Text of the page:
The first two projects to be built under the Utah Science Technology and Research initiative are under construction, with one project slated for completion in the fall and the other about halfway done.
The $50-million USTAR Life Sciences Research Center at Utah State University in Logan is being built by Gramoll Construction of North Salt Lake and is a month ahead of schedule and on budget, says project manager Gary Hansen. It will be completed in October.
The other USTAR project is the $130-million James L. Sorenson Molecular Biotechnology Building at the University of Utah in Salt Lake City. Sandy, Utah-based Layton Construction is the general contractor.
Project manager Jake Greenland says the project is finally back on schedule after various delays, and construction should complete in November 2011.
“We think both of these facilities will turn into magnets for collaboration with researchers and industry in developing new business and new jobs for the state of Utah,” says Michael O’Malley, marketing and communications director for USTAR.
“A lot of thought has gone into the design of these buildings and the interdisciplinary support. We think that the payoff will be adding to the assets to the state of Utah to tackle some of the big problems humanity faces.”
USTAR is important not only to the universities but also to the state, says Rich Thorn, president/CEO of the Associated General Contractors of Utah.
The USTAR initiative was originally passed by the Utah Legislature in March 2006 under Senate Bill 75, which helps ensure that higher-education facilities in the Beehive State receive proper funding for investments that will help attract world-class researchers to new interdisciplinary research and development facilities.
USTAR seeks to generate more technology-based start-up firms, higher paying jobs and additional business activity, leading to a statewide expansion of Utah’s tax base.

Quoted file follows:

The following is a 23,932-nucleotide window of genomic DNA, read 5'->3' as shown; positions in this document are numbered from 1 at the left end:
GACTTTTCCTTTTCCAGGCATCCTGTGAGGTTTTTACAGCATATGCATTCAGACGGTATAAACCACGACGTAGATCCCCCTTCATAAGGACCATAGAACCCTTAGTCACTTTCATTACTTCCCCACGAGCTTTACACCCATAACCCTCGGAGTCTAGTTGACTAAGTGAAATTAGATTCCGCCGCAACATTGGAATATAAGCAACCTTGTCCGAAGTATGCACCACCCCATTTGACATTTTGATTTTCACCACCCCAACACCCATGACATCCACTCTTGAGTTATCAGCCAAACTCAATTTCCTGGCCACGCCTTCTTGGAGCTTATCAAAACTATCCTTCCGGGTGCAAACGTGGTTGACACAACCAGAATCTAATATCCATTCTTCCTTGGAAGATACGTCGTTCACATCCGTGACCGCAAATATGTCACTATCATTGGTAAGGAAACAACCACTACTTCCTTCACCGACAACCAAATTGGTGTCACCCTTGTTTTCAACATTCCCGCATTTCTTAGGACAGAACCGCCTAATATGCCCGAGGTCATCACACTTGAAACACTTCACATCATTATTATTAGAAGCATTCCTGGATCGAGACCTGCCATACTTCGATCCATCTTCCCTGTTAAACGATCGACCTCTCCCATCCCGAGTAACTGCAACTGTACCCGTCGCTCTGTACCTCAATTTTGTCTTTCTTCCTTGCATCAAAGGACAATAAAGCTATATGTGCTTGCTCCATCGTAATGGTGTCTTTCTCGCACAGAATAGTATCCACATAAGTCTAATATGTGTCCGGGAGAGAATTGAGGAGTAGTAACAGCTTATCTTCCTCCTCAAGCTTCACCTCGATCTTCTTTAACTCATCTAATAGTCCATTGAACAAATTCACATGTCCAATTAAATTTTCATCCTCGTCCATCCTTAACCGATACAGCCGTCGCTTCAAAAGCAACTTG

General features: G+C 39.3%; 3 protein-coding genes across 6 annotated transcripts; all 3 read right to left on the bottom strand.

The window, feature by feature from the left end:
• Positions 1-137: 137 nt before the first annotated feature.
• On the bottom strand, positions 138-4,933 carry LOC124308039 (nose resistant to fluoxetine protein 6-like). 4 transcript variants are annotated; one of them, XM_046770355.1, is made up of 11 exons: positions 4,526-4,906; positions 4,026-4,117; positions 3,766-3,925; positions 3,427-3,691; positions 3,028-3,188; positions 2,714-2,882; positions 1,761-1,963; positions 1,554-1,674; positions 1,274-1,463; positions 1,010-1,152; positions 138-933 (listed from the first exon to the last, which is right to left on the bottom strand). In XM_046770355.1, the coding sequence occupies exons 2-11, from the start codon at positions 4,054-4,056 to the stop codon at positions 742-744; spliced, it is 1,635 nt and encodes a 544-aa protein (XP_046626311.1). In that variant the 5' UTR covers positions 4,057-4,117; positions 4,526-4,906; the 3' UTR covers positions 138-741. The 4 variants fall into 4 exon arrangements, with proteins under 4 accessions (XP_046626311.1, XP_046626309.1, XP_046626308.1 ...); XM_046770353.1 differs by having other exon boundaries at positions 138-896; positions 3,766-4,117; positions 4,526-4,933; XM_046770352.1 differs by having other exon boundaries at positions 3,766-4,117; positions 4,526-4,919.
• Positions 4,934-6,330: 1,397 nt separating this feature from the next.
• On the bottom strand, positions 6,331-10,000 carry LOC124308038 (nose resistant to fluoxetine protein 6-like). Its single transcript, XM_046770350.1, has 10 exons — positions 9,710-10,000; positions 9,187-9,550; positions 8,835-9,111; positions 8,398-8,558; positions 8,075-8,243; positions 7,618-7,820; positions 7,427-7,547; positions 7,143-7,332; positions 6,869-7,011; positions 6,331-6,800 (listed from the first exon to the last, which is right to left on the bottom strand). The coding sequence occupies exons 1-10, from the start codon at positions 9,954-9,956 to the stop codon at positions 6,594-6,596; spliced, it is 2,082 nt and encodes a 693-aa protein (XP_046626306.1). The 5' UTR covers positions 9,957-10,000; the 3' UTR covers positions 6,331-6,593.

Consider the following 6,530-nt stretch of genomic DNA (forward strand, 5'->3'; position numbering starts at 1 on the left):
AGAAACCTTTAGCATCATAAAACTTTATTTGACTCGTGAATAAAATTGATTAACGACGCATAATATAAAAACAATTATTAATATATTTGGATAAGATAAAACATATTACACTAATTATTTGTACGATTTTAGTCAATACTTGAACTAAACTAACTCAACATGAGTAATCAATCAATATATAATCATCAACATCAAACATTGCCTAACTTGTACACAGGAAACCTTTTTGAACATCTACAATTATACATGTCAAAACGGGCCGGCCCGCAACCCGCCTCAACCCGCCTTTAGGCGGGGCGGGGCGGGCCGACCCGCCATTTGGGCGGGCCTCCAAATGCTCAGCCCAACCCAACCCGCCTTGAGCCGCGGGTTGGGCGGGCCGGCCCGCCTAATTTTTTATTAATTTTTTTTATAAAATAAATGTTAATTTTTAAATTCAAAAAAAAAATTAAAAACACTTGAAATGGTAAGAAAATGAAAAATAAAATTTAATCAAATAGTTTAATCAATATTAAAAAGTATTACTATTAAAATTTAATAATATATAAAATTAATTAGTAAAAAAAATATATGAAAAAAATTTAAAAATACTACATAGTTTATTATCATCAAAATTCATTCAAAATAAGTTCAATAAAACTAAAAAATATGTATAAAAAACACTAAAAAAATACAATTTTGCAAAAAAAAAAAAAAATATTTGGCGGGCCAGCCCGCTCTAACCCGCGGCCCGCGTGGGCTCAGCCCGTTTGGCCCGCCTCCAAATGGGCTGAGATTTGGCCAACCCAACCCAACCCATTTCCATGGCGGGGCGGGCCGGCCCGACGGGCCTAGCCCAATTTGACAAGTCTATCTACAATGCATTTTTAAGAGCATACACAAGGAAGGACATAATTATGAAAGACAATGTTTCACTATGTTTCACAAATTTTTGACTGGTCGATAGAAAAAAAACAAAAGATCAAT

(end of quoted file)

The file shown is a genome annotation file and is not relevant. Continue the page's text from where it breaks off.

USTAR is divided into three program areas—Research Teams, Research Building Projects and Technology Outreach. They focus on energy, biomedical technology, brain medicine, nanotechnology, imaging technology and digital media.
USTAR Life Sciences Research Center
Crews are a month ahead of schedule on the 111,000-sq-ft Life Sciences Research facility. Hansen says the three-story building with mechanical penthouse is a steel-frame, cross-brace structure with 7.5-in.-thick, cast-in-place concrete floors that help ensure vibration control, a critical component of high-tech laboratory research.
A special non-shrink additive was used in the concrete mix design to eliminate any cracking or pinholes in the finish. The building includes 930,000 lb of rebar, 1.4 million lb of steel and 103,000 lb of brace frames.
The foundation is a matte footing that required approximately 3,600 cu yd of concrete poured over the space of three days. Foundation walls are 30 in. thick. The project is aiming for LEED-Gold certification.
“We’ve been doing a lot of laboratory projects for universities in the state, so the USTAR project at Utah State was a natural fit for us,” says Jim Gramoll, president of Gramoll Construction.
Hansen adds: “The sheer complexity of the building has been challenging at times. We really had to beef up the structure with rebar and concrete. The fact that we’re a month ahead of schedule says a lot about the subs working on this project.”
Jeff Nielson, project manager for Salt Lake-based ajc architects, the project architect, says the building is “going to be a real standout in modern vivarium design.”
James L. Sorenson Molecular Biotechnology Building
Located at the site of the former University of Utah golf course, the 140,000-sq-ft biotech building has required a tremendous amount of site and utility work, including the installation of more than a mile of sewer line and a 2,800-ft-long, cast-in-place concrete tunnel that is a major part of the building’s infrastructure, says project manager Greenland.